MAZE: Building a Path in the Heart
to Fix Atrial Fibrillation

A temporary fluttering in the chest.  An extra or skipped beat.  This is something that almost everyone has experienced.  It’s usually nothing but could be a sign of something more serious.


Think of the heart like a machine that requires electrical impulses to travel through it in a certain path to keep blood pumping regularly.  When the impulses don’t travel in the correct path, the heart’s chambers (2 upper atriums, 2 lower ventricles) don’t expand and contract in a coordinated manner. A rapid beating in the upper chambers prevents the heart from pumping blood adequately to the lower chambers. At times the heart may beat too fast or too slowly.

The patient feels their heart skipping or fluttering – often accompanied by shortness of breath, chest pain, dizziness, fainting and extreme fatigue.

About one in four men and women over age 40 can be expected to have Atrial Fibrillation (AF) some time in their lives. Some people don’t even notice when their heart goes into AF. Many of those who are troubled by AF can be controlled with medication.  But about half of the patients will require some type of additional therapy.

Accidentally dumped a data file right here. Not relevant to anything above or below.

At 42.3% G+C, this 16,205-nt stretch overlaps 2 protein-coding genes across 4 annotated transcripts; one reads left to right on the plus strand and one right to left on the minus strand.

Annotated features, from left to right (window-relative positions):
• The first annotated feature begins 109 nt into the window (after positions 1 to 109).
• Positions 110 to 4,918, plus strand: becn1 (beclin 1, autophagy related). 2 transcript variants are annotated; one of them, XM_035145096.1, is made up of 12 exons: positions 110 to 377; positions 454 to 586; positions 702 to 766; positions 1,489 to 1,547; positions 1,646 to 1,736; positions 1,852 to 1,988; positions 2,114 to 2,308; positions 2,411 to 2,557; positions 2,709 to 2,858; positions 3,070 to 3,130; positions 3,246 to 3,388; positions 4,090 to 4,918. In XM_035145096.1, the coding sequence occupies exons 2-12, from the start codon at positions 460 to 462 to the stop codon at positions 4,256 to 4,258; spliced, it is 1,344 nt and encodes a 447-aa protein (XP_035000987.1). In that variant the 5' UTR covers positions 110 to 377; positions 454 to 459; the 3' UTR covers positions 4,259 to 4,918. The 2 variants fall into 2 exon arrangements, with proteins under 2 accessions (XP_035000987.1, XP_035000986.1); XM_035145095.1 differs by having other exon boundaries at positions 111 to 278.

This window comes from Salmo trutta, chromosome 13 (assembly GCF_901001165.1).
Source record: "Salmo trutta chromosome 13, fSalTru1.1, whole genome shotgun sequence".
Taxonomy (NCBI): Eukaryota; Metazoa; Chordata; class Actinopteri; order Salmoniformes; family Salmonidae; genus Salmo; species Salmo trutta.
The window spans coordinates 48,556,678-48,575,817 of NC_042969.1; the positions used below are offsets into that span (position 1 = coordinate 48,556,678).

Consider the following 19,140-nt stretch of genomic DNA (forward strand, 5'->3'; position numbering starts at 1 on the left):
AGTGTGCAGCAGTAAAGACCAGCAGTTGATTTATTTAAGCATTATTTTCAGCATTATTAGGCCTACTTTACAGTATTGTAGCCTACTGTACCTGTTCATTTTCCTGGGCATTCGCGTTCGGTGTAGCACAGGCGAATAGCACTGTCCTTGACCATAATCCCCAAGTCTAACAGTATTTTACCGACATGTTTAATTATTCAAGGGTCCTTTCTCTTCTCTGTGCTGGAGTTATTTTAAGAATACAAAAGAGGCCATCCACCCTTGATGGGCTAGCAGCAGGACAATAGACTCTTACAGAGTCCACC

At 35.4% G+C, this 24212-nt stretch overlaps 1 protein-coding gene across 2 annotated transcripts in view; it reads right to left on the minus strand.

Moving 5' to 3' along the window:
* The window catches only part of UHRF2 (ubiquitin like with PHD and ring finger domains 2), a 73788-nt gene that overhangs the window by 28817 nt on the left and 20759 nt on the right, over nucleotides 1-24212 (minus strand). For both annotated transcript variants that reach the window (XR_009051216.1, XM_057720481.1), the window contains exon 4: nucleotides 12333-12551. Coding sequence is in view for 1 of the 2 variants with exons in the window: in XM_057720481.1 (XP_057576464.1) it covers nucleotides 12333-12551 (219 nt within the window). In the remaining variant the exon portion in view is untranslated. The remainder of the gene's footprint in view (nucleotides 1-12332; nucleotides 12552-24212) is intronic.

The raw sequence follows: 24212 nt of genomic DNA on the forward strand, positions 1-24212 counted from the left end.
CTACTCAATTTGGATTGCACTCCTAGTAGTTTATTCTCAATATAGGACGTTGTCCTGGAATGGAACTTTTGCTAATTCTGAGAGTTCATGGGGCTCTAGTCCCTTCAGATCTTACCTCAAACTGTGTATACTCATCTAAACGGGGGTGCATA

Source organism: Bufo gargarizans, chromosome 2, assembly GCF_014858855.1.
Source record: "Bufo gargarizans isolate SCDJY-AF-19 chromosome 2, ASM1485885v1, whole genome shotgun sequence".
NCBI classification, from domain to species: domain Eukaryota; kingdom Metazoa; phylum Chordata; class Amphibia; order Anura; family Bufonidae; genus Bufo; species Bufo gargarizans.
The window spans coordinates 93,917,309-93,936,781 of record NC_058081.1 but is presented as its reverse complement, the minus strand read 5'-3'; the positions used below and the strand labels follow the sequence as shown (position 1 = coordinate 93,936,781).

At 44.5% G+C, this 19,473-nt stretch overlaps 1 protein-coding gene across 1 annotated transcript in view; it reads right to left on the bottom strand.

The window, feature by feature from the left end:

“MAZE is a surgical procedure, where the surgeon uses a probe to create lesions in the heart tissue, without damaging the heart,” says McLeod Cardiothoracic Surgeon Dr. S. Cary Huber. “The scar tissue blocks the wandering electrical impulses, creating a maze-like path in the heart that redirects the electrical flow. MAZE cures AF by interrupting the electrical patterns that are responsible for the irregular heartbeat.”

MAZE can be performed as a minimally invasive standalone procedure, but is often one element of a broader open-heart operation.

The patient may be placed on a blood thinner, such as Coumadin for about 3 months, after surgery, to prevent AF as the impulses learn their new routes through the heart.


The heart and vascular system can present a wide range of problems due to disease and aging. On the other hand, new medications and procedures are being developed all the time.  Don’t wait.  Check with your personal physician for a checkup or referrals to a board-certified, experienced cardiologist and cardiac surgeon.

Find a cardiothoracic surgeon near you.

Sources include: McLeod Health, National Institutes of Health, American Heart Association, Transparency Market Research, Society of Thoracic Surgeons, Journal of Thoracic & Cardiovascular Surgery, American Institute of Physics